The following events this week are free and open to the public unless otherwise noted. This is not a complete listing. For additional events, see Bookshop on our pages or log on to

29 Monday

7 P.M. Fiction writers Joe Meno, author of the new novel How the Hula Girl Sings, Marlon James, author of the new novel John Crow's Devil, and local musician Billups Allen, author of the horror novella Unfurnished, read from and discuss their work at Olsson's-Dupont, 1307 19th St. NW, 202-785-1133.

31 Wednesday

6 P.M. Alexandra Robbins discusses and signs Pledged: The Secret Life of Sororities at Barnes & Noble-Metro Center, 555 12th St. NW, 202-347-0176.

1 Thursday

6:30 P.M. Joe Formichella discusses and signs Here's to You, Jackie Robinson: The Legend of the Prichard Mohawks, his account of the all-black amateur baseball team that played in Mobile, Ala., during the mid-1950s to late 1960s, at Karibu Books-Bowie Town Center, 15624 Emerald Way, 301-559-1140. He will be joined by Jesse Norwood Jr., son of the Alabama businessman who originally established the team as a way to keep neighborhood kids out of trouble.

7 P.M. Mel Belin, Judith McCombs and Rosemary Winslow read from their work as part of the monthly poetry series at Mayorga Coffee, 8201 Wisconsin Ave., Bethesda, Md. An open reading follows; call 301-907-3081 or e-mail for details.

2 Friday

7:30 P.M. Northern Virginia Writers begins its new season of "First Friday" workshops with Richard McCann, co-director of American University's MFA in Creative Writing program, discussing "cross-training your writing" at the Leesburg Town Hall, 25 W. Market St., Leesburg, Va. Refreshments, with an opportunity to network with other writers, follow. Admission is $4 for Leesburg residents, $6 for the general public. For details, call 301-654-8664, e-mail or visit

Coming Book Festivals

The approach of the fall season heralds not only back to school and the return of business as usual in Washington, but a slew of book festivals, some already staples on the local literary scene and newer ones hoping to make their mark. First up is the 7th annual Fall for the Book Festival, being held September 14-21 on the grounds of George Mason University in Fairfax, Va. The event presents a wide array of workshops, panel discussions and programs, including some for children, and the chance to hear and meet a bevy of prominent authors. They include: Walter Mosley, who will introduce his newest Easy Rawlins mystery, Cinnamon Kiss; National Book Award-winner Tim O'Brien, author of The Things They Carried and In the Lake of the Woods; Rick Moody, author of the new novel The Diviners; Khaled Hosseini, author of the book-club favorite The Kite Runner; Mary Kay Zuravleff, author of the recent novel The Bowl Is Already Broken; Pulitzer Prize-winning cartoonist Doug Marlette; and Pat Conroy, author of the popular novels The Prince of Tides and The Great Santini, who will receive the festival's "Fall for the Book Prize," an inaugural honor established to recognize a writer whose work has made significant strides in bringing literature to a wider audience and influencing a younger generation of writers. For a complete schedule, visit

The 2005 National Book Festival, organized by the Library of Congress, hosted by First Lady Laura Bush, and sponsored by The Washington Post, will be held on Saturday, Sept. 24, from 10 a.m. to 5 p.m. on the National Mall between Seventh St. & 14th St. NW, rain or shine. More than 80 authors, poets and illustrators are scheduled to attend, including Sandra Brown, Meg Cabot, E.L. Doctorow, Neil Gaiman, Tony Hillerman, John Irving, Sue Monk Kidd, David McCullough and Tom Wolfe. Readings and signings will take place in various theme pavilions, including "Children," "History and Biography," "Mysteries and Thrillers," "Fiction and Fantasy," "Home and Family" and "Poetry." The "Pavilion of the States" will be host to representatives from libraries and book-related organizations from all 50 states, the District of Columbia and U.S. overseas territories and dependencies highlighting reading and literacy programs and volunteer opportunities. The Library of Congress's own pavilion will feature the Veterans History Project, a grassroots effort to document veterans' stories from World War I through the current conflict. A complete schedule, including regular updates, is available at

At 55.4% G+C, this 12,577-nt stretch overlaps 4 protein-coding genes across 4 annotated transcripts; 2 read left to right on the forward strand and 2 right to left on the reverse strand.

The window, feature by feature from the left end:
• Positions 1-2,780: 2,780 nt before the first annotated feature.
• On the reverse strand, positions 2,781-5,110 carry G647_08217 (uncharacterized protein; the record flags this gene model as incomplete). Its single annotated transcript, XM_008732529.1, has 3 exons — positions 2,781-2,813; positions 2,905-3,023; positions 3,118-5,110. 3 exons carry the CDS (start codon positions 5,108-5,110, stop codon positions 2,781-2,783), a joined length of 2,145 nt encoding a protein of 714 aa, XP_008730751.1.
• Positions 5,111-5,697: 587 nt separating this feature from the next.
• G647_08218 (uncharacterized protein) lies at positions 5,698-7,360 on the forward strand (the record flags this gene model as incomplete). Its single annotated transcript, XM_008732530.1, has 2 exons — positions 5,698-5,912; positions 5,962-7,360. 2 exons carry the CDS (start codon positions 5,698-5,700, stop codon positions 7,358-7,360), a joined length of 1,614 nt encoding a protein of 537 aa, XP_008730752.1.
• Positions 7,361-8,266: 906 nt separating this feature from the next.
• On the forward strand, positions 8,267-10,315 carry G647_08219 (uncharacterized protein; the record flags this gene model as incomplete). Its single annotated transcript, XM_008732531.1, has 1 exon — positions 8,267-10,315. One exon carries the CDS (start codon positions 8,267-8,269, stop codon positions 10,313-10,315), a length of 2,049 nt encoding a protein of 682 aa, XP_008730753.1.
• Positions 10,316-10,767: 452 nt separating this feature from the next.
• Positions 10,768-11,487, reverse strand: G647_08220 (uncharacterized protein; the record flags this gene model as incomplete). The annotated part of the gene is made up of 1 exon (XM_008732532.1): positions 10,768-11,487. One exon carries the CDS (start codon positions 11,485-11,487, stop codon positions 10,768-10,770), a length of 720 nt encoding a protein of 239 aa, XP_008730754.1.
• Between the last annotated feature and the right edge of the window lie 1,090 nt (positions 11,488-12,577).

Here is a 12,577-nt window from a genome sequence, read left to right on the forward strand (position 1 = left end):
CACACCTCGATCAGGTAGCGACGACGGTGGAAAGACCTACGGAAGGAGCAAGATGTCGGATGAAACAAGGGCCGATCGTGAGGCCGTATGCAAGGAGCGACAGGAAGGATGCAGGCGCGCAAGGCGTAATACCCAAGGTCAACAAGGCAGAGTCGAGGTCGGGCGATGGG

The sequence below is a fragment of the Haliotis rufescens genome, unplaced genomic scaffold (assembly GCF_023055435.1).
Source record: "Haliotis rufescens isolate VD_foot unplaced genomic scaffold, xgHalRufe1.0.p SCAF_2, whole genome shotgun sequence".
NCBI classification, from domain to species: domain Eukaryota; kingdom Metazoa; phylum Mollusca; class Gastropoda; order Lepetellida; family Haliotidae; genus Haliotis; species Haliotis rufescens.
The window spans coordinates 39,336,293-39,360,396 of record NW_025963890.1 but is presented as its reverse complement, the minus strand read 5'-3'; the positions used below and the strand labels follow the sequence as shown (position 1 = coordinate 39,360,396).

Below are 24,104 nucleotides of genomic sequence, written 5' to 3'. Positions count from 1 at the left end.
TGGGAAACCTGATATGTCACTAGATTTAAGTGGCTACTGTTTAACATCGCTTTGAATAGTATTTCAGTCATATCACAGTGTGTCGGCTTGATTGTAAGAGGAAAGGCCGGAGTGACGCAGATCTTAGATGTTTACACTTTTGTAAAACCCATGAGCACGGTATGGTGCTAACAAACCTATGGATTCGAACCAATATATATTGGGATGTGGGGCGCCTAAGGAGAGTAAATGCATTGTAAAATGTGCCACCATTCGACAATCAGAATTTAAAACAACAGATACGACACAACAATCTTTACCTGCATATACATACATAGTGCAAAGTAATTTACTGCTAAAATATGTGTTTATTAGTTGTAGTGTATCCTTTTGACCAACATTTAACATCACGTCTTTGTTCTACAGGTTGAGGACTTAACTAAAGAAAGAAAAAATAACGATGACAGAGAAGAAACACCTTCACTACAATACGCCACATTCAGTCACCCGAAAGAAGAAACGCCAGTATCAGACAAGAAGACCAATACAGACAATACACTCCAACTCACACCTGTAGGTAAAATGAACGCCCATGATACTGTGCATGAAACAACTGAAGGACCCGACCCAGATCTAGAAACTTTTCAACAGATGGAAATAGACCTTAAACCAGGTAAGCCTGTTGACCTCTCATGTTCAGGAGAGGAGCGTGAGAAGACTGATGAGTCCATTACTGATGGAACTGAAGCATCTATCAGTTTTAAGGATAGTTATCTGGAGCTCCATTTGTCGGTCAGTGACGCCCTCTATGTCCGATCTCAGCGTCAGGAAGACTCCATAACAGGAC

The debut of Capital BookFest will take place on Saturday, October 1, from 10 a.m. to 7 p.m. at the Blvd @ Cap Centre in Landover, Md., adjacent to FedEx Field. This multi-cultural event is designed to showcase the diverse authors in the metropolitan region and will feature author readings and signings, panel discussions, children's storytelling, a teen poetry slam and vendor exhibits focusing on everything from self-publishing to literacy. Some of the authors scheduled to attend include Connie Briscoe, Christopher Chambers, Sharon Bell Mathis, Brenda Rhodes-Miller and NYC chef Richard Jones. For complete details, e-mail or visit

Special Notices

The McLean, Va. branch of the American Association of University Women (AAUW) will hold a used book sale Sept. 16-18 at the McLean Community Center, 1234 Ingleside Ave., McLean, Va. Hours are Friday, Sept. 16, 10 a.m. to 8 p.m.; Saturday, Sept. 17, 10 a.m. to 6 p.m.; Sunday, Sept. 18, 12:30 p.m. to 4 p.m. On Saturday, local writers Carole Herrick, author of August 24, 1814: Washington in Flames, Julie Shields, author of How to Avoid the Mommy Trap: A Roadmap for Sharing Parenting and Making It Work, and Willard J. and Anne C. Webb, authors of The Glebe Houses of Colonial Virginia, will be on hand to sign their work in two-hour intervals: 10 a.m. to noon, noon to 2 p.m. and 2 p.m. to 4 p.m., respectively. For more details, call 703-726-6470 or visit

The Friends of the Northeast Library, at 330 Seventh St. NE, will hold a used book sale on Saturday, Sept. 17, from 10:30 a.m. to 3:30 p.m. Call 202-698-3320 for details.